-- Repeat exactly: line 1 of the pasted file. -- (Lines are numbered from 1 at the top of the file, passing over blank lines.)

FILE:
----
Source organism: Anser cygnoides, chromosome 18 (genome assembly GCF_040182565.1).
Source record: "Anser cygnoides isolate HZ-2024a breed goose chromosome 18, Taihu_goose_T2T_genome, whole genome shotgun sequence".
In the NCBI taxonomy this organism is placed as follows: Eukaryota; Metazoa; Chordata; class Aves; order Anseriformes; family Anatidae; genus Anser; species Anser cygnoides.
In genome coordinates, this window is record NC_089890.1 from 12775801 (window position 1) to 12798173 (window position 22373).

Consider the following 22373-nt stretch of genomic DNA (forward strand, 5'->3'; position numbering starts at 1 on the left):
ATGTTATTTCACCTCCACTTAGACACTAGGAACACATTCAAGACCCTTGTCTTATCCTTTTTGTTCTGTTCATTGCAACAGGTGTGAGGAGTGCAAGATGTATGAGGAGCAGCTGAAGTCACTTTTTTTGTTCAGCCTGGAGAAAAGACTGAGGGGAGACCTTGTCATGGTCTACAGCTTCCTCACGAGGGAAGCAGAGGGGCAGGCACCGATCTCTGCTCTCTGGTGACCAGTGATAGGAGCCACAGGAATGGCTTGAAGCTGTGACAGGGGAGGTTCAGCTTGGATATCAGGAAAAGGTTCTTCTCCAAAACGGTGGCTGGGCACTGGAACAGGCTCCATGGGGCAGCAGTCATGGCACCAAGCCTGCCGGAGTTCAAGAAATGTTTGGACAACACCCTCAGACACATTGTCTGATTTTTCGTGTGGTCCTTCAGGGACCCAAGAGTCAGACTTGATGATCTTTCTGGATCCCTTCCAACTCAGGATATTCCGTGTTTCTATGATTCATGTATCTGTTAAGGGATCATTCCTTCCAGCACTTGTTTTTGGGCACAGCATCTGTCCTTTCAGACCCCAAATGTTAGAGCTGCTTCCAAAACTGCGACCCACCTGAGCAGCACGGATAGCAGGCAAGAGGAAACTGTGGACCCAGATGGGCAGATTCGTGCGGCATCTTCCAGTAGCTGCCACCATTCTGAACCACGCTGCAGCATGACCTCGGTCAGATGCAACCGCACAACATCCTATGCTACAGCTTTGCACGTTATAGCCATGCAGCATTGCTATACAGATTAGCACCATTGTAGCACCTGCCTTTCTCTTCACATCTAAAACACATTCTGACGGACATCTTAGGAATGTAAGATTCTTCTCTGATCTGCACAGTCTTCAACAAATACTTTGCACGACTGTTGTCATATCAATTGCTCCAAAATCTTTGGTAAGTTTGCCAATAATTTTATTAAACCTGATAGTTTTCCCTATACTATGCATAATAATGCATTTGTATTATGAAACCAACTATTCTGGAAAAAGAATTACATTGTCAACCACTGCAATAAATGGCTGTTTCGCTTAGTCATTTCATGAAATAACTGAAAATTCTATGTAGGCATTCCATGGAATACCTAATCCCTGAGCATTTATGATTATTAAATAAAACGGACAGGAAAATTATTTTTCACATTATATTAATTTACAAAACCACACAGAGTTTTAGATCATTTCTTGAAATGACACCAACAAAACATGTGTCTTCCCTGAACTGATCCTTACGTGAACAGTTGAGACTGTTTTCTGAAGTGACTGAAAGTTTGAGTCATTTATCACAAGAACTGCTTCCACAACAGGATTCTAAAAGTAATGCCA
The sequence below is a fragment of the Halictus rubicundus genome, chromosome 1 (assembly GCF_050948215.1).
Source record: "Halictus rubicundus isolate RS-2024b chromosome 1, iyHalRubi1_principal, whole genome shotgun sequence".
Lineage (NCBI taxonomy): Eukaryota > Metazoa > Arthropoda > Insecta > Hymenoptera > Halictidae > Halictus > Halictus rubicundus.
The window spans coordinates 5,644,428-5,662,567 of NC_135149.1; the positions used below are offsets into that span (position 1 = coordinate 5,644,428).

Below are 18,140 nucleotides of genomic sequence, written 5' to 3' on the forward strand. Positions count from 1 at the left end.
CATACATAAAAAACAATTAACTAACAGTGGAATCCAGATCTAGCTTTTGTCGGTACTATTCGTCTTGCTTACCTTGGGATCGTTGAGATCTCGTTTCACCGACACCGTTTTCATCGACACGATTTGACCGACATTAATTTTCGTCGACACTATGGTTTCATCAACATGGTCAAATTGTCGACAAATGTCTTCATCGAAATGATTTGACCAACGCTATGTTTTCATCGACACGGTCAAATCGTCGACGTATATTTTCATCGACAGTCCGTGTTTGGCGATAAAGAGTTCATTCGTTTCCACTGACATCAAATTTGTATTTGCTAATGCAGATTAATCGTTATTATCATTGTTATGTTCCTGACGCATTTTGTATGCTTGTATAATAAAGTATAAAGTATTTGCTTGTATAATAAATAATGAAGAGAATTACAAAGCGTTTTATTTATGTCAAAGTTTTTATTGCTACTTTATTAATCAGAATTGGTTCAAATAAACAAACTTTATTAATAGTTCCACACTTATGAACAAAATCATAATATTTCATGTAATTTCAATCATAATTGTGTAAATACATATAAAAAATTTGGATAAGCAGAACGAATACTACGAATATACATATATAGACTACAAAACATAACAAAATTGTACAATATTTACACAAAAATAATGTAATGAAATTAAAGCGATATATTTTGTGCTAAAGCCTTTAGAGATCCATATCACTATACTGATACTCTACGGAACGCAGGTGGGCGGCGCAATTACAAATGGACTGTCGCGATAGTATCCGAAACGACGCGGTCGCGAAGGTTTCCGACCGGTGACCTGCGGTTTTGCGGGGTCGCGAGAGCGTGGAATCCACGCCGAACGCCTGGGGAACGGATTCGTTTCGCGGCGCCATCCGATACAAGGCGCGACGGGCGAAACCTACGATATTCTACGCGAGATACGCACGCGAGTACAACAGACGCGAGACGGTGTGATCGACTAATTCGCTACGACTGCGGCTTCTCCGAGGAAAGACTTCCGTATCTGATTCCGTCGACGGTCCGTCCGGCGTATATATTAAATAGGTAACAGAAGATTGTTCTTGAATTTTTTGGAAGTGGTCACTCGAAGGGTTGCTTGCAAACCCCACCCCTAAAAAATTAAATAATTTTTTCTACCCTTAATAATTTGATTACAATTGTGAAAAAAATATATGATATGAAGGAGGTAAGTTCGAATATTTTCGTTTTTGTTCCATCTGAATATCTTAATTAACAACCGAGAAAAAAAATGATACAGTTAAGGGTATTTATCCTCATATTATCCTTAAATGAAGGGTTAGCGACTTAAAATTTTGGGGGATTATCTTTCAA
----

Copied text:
Source organism: Anser cygnoides, chromosome 18 (genome assembly GCF_040182565.1).